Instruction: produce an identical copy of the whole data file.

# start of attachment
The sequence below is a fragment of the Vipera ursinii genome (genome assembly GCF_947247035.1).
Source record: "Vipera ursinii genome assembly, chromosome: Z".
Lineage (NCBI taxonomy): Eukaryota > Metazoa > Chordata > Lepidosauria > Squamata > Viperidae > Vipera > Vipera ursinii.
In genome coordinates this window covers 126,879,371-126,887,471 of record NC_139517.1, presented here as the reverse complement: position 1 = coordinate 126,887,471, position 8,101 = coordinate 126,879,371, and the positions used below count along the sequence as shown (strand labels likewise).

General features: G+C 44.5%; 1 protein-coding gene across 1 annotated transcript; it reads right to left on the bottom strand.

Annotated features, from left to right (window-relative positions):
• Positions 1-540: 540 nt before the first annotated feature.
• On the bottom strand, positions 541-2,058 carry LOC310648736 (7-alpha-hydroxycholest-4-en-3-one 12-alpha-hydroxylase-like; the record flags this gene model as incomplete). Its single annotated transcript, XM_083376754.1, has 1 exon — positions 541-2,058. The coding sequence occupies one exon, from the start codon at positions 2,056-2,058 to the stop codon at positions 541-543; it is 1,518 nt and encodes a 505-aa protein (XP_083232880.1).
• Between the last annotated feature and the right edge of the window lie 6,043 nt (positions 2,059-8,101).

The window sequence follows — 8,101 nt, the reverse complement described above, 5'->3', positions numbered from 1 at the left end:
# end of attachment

The sequence below is a fragment of the Vipera ursinii genome (genome assembly GCF_947247035.1).
Source record: "Vipera ursinii genome assembly, chromosome: Z".
Lineage (NCBI taxonomy): Eukaryota > Metazoa > Chordata > Lepidosauria > Squamata > Viperidae > Vipera > Vipera ursinii.
In genome coordinates this window covers 126,879,371-126,887,471 of record NC_139517.1, presented here as the reverse complement: position 1 = coordinate 126,887,471, position 8,101 = coordinate 126,879,371, and the positions used below count along the sequence as shown (strand labels likewise).

General features: G+C 44.5%; 1 protein-coding gene across 1 annotated transcript; it reads right to left on the bottom strand.

Annotated features, from left to right (window-relative positions):
• Positions 1-540: 540 nt before the first annotated feature.
• On the bottom strand, positions 541-2,058 carry LOC310648736 (7-alpha-hydroxycholest-4-en-3-one 12-alpha-hydroxylase-like; the record flags this gene model as incomplete). Its single annotated transcript, XM_083376754.1, has 1 exon — positions 541-2,058. The coding sequence occupies one exon, from the start codon at positions 2,056-2,058 to the stop codon at positions 541-543; it is 1,518 nt and encodes a 505-aa protein (XP_083232880.1).
• Between the last annotated feature and the right edge of the window lie 6,043 nt (positions 2,059-8,101).

The window sequence follows — 8,101 nt, the reverse complement described above, 5'->3', positions numbered from 1 at the left end: